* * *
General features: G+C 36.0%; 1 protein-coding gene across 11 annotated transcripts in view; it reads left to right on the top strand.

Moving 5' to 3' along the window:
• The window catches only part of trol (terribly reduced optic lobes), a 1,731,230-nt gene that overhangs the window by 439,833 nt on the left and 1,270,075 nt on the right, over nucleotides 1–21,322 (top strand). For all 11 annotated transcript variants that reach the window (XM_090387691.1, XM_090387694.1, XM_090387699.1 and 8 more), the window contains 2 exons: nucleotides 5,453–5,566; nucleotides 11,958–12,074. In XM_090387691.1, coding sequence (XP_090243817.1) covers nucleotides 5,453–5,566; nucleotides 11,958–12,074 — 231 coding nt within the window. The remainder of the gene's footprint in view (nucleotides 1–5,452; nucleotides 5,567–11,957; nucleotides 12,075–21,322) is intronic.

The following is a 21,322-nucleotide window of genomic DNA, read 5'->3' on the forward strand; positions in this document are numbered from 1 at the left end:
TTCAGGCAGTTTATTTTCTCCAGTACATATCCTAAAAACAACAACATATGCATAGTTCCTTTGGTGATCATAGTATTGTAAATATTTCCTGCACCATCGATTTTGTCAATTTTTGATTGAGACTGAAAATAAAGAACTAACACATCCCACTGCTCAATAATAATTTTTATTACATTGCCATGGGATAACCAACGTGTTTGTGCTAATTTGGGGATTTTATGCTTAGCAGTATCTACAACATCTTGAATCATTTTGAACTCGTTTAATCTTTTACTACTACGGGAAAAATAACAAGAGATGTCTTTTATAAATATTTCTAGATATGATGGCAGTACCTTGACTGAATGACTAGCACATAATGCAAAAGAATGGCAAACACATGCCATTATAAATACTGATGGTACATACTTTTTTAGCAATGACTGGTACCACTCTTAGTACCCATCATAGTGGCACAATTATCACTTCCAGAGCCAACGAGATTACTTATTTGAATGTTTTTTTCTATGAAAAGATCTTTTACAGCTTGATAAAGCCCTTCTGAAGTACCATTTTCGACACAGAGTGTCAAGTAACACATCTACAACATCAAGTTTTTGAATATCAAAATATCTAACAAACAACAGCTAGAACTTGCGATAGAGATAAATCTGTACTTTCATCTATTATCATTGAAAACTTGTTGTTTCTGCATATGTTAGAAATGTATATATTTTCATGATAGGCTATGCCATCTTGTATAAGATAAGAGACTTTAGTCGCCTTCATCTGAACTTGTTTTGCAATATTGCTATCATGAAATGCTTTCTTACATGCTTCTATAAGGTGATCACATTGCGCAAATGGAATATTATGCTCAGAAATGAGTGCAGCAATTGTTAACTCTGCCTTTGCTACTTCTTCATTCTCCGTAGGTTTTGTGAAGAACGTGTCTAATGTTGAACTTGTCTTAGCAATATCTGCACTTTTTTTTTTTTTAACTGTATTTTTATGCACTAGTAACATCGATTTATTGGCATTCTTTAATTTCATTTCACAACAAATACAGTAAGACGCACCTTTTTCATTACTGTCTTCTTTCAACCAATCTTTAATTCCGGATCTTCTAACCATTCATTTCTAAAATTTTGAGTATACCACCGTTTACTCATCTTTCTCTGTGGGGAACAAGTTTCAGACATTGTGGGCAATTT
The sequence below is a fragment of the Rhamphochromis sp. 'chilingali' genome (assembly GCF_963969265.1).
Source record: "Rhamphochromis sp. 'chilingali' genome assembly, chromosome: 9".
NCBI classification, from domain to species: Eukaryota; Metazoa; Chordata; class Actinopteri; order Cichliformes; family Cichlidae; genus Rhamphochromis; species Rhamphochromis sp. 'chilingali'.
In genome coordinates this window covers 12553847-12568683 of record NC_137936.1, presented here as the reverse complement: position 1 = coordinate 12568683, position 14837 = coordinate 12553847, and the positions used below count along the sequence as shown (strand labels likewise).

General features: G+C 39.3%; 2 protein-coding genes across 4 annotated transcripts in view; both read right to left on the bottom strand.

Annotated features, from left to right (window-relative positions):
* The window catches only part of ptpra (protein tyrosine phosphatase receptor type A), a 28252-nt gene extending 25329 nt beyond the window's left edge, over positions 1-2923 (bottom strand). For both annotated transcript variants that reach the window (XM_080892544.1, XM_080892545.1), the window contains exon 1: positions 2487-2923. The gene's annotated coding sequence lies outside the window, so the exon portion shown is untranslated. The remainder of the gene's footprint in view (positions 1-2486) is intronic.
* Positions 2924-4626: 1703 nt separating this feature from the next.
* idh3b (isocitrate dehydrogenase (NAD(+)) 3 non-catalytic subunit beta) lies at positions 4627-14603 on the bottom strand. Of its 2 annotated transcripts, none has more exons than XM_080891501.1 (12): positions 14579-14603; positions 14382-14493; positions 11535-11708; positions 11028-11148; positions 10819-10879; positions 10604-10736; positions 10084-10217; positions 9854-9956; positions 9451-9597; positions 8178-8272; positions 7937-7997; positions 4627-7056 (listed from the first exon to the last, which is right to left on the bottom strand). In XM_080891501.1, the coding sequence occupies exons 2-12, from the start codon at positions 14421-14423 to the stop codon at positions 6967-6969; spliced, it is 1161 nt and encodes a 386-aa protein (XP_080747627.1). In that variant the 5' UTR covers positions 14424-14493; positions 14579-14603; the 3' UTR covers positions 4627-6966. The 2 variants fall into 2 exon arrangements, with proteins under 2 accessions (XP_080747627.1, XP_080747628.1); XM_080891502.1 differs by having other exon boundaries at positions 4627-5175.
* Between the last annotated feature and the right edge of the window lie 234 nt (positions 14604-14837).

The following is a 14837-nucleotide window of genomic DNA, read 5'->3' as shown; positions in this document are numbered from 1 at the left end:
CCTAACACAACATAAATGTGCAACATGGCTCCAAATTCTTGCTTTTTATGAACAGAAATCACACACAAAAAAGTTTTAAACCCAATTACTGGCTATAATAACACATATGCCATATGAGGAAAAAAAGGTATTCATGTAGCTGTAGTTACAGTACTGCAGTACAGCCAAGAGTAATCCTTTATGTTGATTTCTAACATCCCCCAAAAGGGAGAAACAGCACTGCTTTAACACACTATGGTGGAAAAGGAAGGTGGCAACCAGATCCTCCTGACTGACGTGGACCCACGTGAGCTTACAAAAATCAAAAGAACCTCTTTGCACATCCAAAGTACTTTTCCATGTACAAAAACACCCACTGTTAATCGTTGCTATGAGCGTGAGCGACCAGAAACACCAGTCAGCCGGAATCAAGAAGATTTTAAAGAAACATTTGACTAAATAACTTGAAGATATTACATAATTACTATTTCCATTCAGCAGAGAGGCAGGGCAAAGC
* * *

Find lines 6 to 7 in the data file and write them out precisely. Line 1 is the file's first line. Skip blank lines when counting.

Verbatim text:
The sequence below is a fragment of the Rhamphochromis sp. 'chilingali' genome (assembly GCF_963969265.1).
Source record: "Rhamphochromis sp. 'chilingali' genome assembly, chromosome: 9".